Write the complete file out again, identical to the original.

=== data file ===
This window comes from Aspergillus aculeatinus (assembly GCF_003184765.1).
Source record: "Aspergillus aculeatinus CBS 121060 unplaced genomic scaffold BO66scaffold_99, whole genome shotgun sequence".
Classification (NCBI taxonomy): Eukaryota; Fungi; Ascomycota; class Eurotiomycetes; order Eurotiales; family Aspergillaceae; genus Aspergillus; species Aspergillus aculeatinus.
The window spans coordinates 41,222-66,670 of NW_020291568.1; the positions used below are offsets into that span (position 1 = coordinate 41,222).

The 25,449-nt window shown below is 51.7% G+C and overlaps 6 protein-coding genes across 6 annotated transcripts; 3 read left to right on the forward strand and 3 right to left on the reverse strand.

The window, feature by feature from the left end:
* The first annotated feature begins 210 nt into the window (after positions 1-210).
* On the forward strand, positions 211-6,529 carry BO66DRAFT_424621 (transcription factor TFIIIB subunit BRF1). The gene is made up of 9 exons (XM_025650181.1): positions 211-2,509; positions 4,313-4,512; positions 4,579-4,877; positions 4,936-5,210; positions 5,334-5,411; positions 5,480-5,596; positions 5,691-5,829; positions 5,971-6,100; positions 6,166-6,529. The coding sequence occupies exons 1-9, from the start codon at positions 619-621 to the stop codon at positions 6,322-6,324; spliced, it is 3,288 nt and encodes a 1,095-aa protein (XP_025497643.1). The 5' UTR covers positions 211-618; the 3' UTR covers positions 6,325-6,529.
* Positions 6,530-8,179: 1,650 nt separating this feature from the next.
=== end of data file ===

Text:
This window comes from Aspergillus aculeatinus (assembly GCF_003184765.1).
Source record: "Aspergillus aculeatinus CBS 121060 unplaced genomic scaffold BO66scaffold_99, whole genome shotgun sequence".
Classification (NCBI taxonomy): Eukaryota; Fungi; Ascomycota; class Eurotiomycetes; order Eurotiales; family Aspergillaceae; genus Aspergillus; species Aspergillus aculeatinus.
The window spans coordinates 41,222-66,670 of NW_020291568.1; the positions used below are offsets into that span (position 1 = coordinate 41,222).

The 25,449-nt window shown below is 51.7% G+C and overlaps 6 protein-coding genes across 6 annotated transcripts; 3 read left to right on the forward strand and 3 right to left on the reverse strand.

The window, feature by feature from the left end:
* The first annotated feature begins 210 nt into the window (after positions 1-210).
* On the forward strand, positions 211-6,529 carry BO66DRAFT_424621 (transcription factor TFIIIB subunit BRF1). The gene is made up of 9 exons (XM_025650181.1): positions 211-2,509; positions 4,313-4,512; positions 4,579-4,877; positions 4,936-5,210; positions 5,334-5,411; positions 5,480-5,596; positions 5,691-5,829; positions 5,971-6,100; positions 6,166-6,529. The coding sequence occupies exons 1-9, from the start codon at positions 619-621 to the stop codon at positions 6,322-6,324; spliced, it is 3,288 nt and encodes a 1,095-aa protein (XP_025497643.1). The 5' UTR covers positions 211-618; the 3' UTR covers positions 6,325-6,529.
* Positions 6,530-8,179: 1,650 nt separating this feature from the next.